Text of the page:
Cavalry Uniform Design Drawn by Ramón Murillo, August 26, 1804. Mounted forces stationed along the northern frontier of New Spain were known as “leather-jacket” soldiers because of the multi-layered leather coats they wore instead of armour.
Spain and the United States: The (usually) untold story
—Josef Diaz, New Mexico History Museum
Over the next two years, New Mexicans will mark the remarkable confluence of events and peoples that shaped our history: Santa Fe celebrates its founding 400 years ago; Mexico celebrates 200 years of aspiration to independence; and New Mexico celebrates 100 years as a state. Underpinning these events is the role that Spain played not only in New Mexico’s history, but in helping to establish the United States.
For the next three months, New Mexicans can see the crucial documents that helped make our state the enchanting place it is in a new exhibit, The Threads of Memory: Spain and the United States (El Hilo de la Memoria: España y los Estados Unidos).
Just as geology molded the physical landscape, the multiple aspects of human history have created our political and cultural landscapes. Many of today’s issues—immigration, land grants, cultural traditions, and complex interrelationships among cultures—can be traced to how our predecessors responded to Spain’s role in the American story.
History books and even pop culture tend to overlook that role. The fact is, Spain governed the land now called New Mexico, and much of the New World, for 309 years, profoundly changing the many peoples of this hemisphere. Spain’s actions—exploring, colonizing, developing, financing, and laying a cultural foundation—should be enough to give today’s New Mexicans pause about just how Spanish we are.
Many of us were taught how important France’s aid was to achieving U.S. independence, but far fewer know that Spain’s financial aid essentially underwrote the American Revolution.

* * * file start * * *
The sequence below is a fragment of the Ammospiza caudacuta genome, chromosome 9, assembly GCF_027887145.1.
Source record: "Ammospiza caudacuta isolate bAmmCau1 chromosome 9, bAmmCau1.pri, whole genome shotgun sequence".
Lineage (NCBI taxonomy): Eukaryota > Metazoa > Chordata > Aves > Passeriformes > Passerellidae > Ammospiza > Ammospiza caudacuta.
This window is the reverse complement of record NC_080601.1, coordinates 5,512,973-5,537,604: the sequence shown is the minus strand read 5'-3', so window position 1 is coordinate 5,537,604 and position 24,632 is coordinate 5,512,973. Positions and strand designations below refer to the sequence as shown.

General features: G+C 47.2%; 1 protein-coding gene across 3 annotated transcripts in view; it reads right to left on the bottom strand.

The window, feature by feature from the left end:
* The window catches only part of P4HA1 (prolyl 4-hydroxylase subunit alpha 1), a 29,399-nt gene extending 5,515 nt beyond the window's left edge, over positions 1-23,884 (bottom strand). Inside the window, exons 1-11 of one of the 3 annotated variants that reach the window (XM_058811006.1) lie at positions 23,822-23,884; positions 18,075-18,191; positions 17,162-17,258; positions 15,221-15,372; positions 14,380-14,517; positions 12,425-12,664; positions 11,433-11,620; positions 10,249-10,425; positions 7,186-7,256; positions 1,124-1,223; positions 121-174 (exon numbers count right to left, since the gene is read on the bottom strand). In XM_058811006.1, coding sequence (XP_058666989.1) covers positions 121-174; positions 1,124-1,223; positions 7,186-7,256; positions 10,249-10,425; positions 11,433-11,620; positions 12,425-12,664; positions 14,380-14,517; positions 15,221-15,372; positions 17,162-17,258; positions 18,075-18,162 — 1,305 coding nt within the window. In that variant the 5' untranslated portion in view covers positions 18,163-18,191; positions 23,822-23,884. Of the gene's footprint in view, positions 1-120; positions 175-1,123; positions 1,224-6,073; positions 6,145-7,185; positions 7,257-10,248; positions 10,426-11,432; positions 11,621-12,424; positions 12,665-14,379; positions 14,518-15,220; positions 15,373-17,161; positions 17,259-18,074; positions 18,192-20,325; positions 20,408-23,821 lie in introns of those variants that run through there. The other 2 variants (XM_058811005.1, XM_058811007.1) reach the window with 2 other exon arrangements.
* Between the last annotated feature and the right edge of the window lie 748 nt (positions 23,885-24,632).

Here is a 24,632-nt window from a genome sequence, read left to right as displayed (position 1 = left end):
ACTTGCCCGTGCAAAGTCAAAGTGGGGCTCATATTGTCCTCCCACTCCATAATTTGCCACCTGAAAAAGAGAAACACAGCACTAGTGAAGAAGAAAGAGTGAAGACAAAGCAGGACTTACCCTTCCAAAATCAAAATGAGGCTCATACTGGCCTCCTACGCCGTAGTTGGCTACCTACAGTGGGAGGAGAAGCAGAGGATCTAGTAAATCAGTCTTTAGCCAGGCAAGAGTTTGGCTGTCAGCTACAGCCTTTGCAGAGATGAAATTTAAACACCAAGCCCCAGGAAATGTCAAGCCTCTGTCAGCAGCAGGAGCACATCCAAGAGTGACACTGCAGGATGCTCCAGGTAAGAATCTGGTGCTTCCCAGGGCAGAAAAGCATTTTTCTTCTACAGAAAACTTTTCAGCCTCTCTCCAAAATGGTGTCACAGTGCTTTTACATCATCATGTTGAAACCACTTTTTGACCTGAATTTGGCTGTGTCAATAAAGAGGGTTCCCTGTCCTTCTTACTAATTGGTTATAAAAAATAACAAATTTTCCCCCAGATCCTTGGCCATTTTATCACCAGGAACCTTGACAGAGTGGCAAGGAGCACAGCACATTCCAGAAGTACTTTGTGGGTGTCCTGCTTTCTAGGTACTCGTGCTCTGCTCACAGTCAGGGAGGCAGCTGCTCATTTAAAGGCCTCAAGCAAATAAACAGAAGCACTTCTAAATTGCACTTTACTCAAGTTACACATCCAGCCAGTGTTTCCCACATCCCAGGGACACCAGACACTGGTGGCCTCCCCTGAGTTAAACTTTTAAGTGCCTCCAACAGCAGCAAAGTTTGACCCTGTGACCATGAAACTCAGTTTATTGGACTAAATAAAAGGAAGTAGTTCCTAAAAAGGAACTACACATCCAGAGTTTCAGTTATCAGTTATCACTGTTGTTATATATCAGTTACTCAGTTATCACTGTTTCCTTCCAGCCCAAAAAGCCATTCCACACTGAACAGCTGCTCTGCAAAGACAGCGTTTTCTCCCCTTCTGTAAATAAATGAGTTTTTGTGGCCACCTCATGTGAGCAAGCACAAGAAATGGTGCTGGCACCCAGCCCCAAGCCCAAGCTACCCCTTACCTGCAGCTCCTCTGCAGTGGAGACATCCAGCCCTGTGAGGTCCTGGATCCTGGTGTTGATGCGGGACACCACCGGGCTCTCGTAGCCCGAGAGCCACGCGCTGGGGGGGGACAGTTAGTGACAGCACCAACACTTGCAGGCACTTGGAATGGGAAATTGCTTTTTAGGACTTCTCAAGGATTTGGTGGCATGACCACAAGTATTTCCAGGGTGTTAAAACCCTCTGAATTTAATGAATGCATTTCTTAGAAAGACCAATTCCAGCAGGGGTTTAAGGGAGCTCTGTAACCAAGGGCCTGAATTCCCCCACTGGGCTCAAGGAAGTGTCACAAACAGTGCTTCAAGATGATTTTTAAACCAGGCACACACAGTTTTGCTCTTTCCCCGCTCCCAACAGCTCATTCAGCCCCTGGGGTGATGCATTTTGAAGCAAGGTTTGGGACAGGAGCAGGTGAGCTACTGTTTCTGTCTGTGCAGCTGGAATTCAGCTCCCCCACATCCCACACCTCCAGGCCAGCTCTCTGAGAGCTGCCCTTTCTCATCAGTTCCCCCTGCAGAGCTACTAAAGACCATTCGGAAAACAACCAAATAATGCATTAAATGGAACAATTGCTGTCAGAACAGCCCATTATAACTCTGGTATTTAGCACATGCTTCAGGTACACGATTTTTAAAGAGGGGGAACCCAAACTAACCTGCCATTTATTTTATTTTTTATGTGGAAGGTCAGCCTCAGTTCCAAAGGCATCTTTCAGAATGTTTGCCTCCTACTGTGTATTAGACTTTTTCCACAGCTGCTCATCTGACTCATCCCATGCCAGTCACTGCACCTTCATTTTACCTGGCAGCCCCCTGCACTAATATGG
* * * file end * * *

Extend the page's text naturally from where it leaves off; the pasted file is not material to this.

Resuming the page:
We also know that President Thomas Jefferson purchased Louisiana from France, but we may not know that, just one month prior, Spain had ceded Louisiana to France.
This skewed view of history blurs our understanding of the interrelationship we have today with descendents of Spain in our state, the strong bonds with immigration from Mexico, and the sensitivities to historical events among Native Americans and nineteenth century immigrants.
In Sevilla, Spain, the General Archive of the Indies holds millions of documents from the Americas. These fragile papers, bearing direct witness to the history of the Spanish Empire in the United States, were exhibited in Sevilla, bringing to light this important link to our past. Spain decided that this exhibit should be shared with Americans—and chose the New Mexico History Museum for its U.S. debut.
From October 17 to January 9, 2011, we can see, firsthand, a 1598 field drawing and description of buffalo—called cíbolos, after the Seven Cities of Cíbola (gold) believed to be in New Mexico. Documents will show how and why the Spanish founded Santa Fe, Texas, and the missions of California. And the intrigues of the Spanish court funneling money to American patriots through New Orleans (then a Spanish colony) will come to life.
This exhibit provides new perspectives and reflections about our history. Expanding our knowledge of who we are and how we got here can only deepen our understanding of what it means to say, “I’m a New Mexican, too.”
The Threads of Memory: Spain and the United States is on exhibit from October 17 to January 9, 2011. For information, go to www.nmhistorymuseum.org.
Josef Diaz is curator of Southwest and Mexican art and history at the New Mexico History Museum, Santa Fe.